Situated across one of the UK’s largest industrial areas which supports the highest number of manufacturing jobs of any UK region, HyNet North West will bring clean growth to safeguard jobs, and create thousands of new employment opportunities.
Following a commitment of £72 million in funding, HyNet North West will transform the North West into the world’s first low carbon industrial cluster, playing a critical role in the UK’s transition to ‘net zero’ greenhouse gas emissions by 2050 and the global fight against climate change.
HyNet North West will begin decarbonising the North West and North Wales region from 2025, replacing fossil fuels currently used for electricity generation, industry, heating homes and transportation with clean hydrogen. The project will also capture and lock up carbon which is currently emitted into the atmosphere.
It anticipates that by 2028, Rocksavage will have enough hydrogen produced by HyNet to move towards a 100% net zero power generation power station as the Gas Turbine technology becomes available.
InterGen’s Rocksavage Plant Manager Dan Fosberg said Rocksavage has been safely generating energy to power the north west for nearly 25 years, but in order to meet the UK’s net zero targets, traditional generation needs to adapt.
"HyNet North West will allow us to pivot our operations as we transition to a low-carbon world. The proximity of the Rocksavage Power Plant to the HyNet North West hydrogen network provides us with an exciting and unique opportunity," he said.
As soon as the first stage of the hydrogen network is available at Runcorn, InterGen intends to modify the existing generating plant to consume a blend of hydrogen with natural gas and start to reduce our emissions.
The HyNet North West project milestones mean that Rocksavage could be the first plant in the UK to blend Hydrogen with natural gas, a step forward for the industry in the target for net-zero. Once the gas turbine technology becomes available, it will explore options with HyNet North West to create a zero emissions power station using 100% hydrogen.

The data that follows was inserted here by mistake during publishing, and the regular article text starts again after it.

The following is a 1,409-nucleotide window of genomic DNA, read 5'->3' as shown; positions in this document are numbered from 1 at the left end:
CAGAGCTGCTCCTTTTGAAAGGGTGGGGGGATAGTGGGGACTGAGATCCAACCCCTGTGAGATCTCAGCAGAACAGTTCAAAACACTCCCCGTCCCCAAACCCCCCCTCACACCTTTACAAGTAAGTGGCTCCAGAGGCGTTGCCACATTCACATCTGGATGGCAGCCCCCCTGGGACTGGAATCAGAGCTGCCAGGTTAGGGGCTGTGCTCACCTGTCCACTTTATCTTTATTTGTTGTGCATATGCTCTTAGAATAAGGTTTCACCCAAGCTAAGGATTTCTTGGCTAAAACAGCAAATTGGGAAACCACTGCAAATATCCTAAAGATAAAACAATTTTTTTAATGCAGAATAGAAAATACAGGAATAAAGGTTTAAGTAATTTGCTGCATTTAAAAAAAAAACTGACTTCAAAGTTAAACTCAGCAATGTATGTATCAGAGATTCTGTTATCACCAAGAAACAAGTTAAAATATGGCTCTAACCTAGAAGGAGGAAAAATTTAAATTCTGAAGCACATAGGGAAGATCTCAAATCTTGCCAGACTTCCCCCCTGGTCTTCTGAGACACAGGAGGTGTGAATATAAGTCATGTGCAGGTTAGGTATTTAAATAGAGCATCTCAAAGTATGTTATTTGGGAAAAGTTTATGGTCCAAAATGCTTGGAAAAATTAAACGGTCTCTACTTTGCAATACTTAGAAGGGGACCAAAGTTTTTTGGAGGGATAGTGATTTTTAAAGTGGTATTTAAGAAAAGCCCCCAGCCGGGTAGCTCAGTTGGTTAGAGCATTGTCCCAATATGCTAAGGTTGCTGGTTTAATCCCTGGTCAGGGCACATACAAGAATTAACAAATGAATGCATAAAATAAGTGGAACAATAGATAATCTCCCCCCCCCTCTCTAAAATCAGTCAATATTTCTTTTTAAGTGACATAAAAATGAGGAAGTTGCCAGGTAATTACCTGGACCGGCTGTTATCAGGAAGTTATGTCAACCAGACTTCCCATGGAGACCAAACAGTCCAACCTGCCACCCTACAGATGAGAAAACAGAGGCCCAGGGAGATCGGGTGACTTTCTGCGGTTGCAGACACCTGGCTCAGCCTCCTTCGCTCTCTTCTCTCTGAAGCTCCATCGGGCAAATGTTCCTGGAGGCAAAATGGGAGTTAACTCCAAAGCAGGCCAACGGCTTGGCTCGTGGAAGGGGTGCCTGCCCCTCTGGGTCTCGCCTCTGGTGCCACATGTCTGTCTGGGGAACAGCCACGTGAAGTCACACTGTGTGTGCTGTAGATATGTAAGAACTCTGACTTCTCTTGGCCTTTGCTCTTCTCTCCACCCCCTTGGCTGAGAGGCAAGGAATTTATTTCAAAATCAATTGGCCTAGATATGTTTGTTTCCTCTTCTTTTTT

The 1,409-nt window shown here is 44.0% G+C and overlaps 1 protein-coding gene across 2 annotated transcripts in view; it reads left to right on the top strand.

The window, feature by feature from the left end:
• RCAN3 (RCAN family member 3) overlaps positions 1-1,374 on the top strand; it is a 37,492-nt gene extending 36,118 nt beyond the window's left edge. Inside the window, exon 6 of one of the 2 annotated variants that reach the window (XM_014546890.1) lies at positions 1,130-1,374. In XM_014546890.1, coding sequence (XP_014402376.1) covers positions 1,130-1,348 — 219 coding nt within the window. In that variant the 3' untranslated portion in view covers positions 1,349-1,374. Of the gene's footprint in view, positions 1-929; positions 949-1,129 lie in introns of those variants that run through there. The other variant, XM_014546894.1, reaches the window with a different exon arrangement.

The project will play a big part in supporting Liverpool City Region in its commitment to reach zero carbon by 2040 and accelerate the UK’s transition to net zero by 2050.
Steve Rotheram, Metro Mayor of Liverpool City Region, said: “Putting the Liverpool City Region at the heart of the Green Industrial Revolution is one of my top priorities. With our existing strengths in green energy, we have the potential to become the UK’s renewable energy coast.
“I am committed to doubling the number of green jobs in our region and exciting projects like HyNet will be a key part of that. We’re going to lead the way, not only in doing our bit to tackle climate change, but in pioneering new and innovative technology that in turn attracts more jobs and investment to our region.”
David Parkin, HyNet North West Project Director, said HyNet North West will play a big part in tackling climate change regionally. "It will ensure the region remains an attractive location for investment and for companies to grow through the establishment of a clean economy, protection of skilled jobs and creation of thousands of new long-term employment opportunities.
“Our partnership with InterGen at Rocksavage shows just how great an impact HyNet will have on the region – decarbonising homes, workplaces, travel and industry.”
HyNet North West is a low carbon energy project at the forefront of the UK’s journey to a Net Zero future, being developed by a consortium comprising Progressive Energy, Cadent, Essar, Inovyn, Eni, University of Chester, CF Fertilisers and Hanson.